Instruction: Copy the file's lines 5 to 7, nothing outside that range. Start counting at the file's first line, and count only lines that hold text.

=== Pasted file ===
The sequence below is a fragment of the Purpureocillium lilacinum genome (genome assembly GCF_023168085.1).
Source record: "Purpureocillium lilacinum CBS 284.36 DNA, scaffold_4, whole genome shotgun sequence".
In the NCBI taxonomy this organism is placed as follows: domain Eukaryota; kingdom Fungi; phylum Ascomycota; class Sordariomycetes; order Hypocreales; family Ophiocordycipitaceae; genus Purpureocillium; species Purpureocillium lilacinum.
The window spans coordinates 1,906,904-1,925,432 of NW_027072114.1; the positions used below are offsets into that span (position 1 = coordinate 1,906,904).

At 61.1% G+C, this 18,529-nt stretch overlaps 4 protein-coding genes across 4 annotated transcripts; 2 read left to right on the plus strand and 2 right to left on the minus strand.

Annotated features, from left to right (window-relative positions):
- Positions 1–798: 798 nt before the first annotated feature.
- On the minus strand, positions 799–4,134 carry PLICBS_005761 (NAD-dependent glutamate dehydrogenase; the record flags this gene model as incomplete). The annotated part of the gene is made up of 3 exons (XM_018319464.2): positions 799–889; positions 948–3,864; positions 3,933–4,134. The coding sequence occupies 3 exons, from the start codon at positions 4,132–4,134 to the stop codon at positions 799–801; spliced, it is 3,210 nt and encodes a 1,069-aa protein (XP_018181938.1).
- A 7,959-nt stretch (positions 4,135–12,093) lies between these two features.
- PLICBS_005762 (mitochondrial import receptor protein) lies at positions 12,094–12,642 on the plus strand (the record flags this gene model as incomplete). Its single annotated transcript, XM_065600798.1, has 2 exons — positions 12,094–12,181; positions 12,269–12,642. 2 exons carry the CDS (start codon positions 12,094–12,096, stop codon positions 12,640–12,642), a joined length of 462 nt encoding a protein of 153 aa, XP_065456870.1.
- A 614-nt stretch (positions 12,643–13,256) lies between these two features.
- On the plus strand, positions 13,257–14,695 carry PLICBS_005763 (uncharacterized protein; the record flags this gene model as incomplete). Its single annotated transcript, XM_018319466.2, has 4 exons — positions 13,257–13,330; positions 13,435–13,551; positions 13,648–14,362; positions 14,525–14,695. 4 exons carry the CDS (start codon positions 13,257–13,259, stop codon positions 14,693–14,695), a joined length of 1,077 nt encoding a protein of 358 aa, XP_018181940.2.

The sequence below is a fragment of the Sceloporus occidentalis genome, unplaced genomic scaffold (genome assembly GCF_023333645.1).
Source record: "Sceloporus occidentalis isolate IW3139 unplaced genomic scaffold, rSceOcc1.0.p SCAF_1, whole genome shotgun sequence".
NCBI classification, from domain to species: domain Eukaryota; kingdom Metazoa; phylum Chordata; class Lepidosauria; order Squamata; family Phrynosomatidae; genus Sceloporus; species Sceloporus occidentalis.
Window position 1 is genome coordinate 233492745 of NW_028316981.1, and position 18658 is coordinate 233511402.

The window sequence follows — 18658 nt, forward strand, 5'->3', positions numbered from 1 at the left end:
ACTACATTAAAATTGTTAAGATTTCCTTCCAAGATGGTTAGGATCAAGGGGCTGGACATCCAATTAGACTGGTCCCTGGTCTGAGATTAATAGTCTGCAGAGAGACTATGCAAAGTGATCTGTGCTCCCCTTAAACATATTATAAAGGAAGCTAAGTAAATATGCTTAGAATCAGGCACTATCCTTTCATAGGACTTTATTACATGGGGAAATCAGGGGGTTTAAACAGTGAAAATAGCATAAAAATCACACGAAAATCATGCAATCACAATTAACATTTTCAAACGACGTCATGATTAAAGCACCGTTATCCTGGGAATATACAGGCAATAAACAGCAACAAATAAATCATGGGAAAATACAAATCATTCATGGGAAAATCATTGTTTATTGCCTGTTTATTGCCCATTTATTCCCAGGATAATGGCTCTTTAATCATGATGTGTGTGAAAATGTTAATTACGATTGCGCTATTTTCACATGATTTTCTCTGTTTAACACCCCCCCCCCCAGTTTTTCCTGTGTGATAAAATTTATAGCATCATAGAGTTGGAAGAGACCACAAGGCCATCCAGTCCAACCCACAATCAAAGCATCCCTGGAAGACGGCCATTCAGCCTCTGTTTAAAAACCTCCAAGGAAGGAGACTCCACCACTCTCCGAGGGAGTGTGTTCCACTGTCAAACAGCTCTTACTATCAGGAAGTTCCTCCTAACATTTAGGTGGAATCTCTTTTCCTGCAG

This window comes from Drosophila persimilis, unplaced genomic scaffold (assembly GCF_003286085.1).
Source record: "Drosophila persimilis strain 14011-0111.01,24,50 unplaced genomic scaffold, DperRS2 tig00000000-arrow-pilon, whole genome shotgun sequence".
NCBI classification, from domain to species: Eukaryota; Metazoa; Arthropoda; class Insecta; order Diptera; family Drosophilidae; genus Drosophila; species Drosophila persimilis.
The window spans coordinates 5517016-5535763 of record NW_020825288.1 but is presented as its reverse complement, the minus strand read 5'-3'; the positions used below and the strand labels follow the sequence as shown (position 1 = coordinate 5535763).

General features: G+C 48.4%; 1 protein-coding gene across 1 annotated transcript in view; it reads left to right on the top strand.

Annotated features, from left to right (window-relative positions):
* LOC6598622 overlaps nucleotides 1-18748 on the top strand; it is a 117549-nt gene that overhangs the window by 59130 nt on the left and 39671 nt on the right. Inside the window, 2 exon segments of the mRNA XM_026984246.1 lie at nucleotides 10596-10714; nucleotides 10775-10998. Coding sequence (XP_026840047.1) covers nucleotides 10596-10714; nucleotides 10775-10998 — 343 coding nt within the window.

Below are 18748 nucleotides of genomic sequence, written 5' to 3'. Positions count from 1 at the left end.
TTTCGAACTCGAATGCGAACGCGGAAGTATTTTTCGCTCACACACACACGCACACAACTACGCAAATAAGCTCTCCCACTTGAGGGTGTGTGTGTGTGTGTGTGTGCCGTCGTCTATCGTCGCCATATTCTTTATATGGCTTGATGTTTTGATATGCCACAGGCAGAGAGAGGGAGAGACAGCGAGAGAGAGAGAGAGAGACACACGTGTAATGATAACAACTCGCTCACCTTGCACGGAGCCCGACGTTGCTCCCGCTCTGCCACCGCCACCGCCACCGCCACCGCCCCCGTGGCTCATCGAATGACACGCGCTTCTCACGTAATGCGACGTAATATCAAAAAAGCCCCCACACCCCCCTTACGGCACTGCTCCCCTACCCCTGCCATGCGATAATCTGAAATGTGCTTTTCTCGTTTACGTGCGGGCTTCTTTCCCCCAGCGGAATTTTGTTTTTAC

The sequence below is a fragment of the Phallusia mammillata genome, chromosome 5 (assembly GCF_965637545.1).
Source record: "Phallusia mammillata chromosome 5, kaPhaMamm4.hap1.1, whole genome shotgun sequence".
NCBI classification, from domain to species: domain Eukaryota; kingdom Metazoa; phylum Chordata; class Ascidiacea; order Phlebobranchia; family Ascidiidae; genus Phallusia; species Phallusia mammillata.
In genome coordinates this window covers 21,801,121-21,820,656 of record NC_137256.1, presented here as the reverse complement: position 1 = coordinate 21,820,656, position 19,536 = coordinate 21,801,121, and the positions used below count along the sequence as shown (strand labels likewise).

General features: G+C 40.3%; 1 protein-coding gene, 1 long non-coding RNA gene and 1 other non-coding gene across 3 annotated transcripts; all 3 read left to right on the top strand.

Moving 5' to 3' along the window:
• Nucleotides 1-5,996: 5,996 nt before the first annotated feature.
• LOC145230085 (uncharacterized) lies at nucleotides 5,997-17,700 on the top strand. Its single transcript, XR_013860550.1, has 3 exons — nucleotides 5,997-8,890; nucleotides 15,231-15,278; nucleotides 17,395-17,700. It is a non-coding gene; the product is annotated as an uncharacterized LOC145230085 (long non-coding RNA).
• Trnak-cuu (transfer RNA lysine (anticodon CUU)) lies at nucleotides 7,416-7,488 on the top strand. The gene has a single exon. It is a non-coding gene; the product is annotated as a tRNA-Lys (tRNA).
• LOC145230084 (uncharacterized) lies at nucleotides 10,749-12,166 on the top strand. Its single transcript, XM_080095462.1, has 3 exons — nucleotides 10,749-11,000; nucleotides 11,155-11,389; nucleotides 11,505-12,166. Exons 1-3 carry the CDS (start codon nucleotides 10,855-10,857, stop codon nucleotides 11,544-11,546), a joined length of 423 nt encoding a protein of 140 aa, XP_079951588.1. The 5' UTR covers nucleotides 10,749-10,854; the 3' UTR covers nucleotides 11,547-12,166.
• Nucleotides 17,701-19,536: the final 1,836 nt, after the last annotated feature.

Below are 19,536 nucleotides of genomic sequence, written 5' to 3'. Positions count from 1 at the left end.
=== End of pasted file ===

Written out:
At 61.1% G+C, this 18,529-nt stretch overlaps 4 protein-coding genes across 4 annotated transcripts; 2 read left to right on the plus strand and 2 right to left on the minus strand.

Annotated features, from left to right (window-relative positions):
- Positions 1–798: 798 nt before the first annotated feature.